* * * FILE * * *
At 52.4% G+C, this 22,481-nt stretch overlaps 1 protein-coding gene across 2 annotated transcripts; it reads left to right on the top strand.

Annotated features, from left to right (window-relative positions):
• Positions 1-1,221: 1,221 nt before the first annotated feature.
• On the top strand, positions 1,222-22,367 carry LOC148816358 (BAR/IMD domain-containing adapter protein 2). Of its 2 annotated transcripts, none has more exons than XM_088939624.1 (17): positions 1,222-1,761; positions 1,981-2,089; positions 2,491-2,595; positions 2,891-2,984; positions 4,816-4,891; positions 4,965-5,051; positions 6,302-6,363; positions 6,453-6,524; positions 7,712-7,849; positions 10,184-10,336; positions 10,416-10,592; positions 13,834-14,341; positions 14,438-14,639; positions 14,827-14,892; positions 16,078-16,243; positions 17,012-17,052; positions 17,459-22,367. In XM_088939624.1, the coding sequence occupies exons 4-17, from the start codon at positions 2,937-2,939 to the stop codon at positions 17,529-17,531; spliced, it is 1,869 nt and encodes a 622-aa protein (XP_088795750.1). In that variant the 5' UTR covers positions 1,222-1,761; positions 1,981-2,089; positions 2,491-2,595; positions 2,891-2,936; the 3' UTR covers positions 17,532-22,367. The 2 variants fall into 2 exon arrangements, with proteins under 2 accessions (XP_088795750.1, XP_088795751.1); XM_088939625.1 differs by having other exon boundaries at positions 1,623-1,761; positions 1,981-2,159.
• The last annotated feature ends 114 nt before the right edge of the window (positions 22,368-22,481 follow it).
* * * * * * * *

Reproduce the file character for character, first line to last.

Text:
At 52.4% G+C, this 22,481-nt stretch overlaps 1 protein-coding gene across 2 annotated transcripts; it reads left to right on the top strand.

Annotated features, from left to right (window-relative positions):
• Positions 1-1,221: 1,221 nt before the first annotated feature.
• On the top strand, positions 1,222-22,367 carry LOC148816358 (BAR/IMD domain-containing adapter protein 2). Of its 2 annotated transcripts, none has more exons than XM_088939624.1 (17): positions 1,222-1,761; positions 1,981-2,089; positions 2,491-2,595; positions 2,891-2,984; positions 4,816-4,891; positions 4,965-5,051; positions 6,302-6,363; positions 6,453-6,524; positions 7,712-7,849; positions 10,184-10,336; positions 10,416-10,592; positions 13,834-14,341; positions 14,438-14,639; positions 14,827-14,892; positions 16,078-16,243; positions 17,012-17,052; positions 17,459-22,367. In XM_088939624.1, the coding sequence occupies exons 4-17, from the start codon at positions 2,937-2,939 to the stop codon at positions 17,529-17,531; spliced, it is 1,869 nt and encodes a 622-aa protein (XP_088795750.1). In that variant the 5' UTR covers positions 1,222-1,761; positions 1,981-2,089; positions 2,491-2,595; positions 2,891-2,936; the 3' UTR covers positions 17,532-22,367. The 2 variants fall into 2 exon arrangements, with proteins under 2 accessions (XP_088795750.1, XP_088795751.1); XM_088939625.1 differs by having other exon boundaries at positions 1,623-1,761; positions 1,981-2,159.
• The last annotated feature ends 114 nt before the right edge of the window (positions 22,368-22,481 follow it).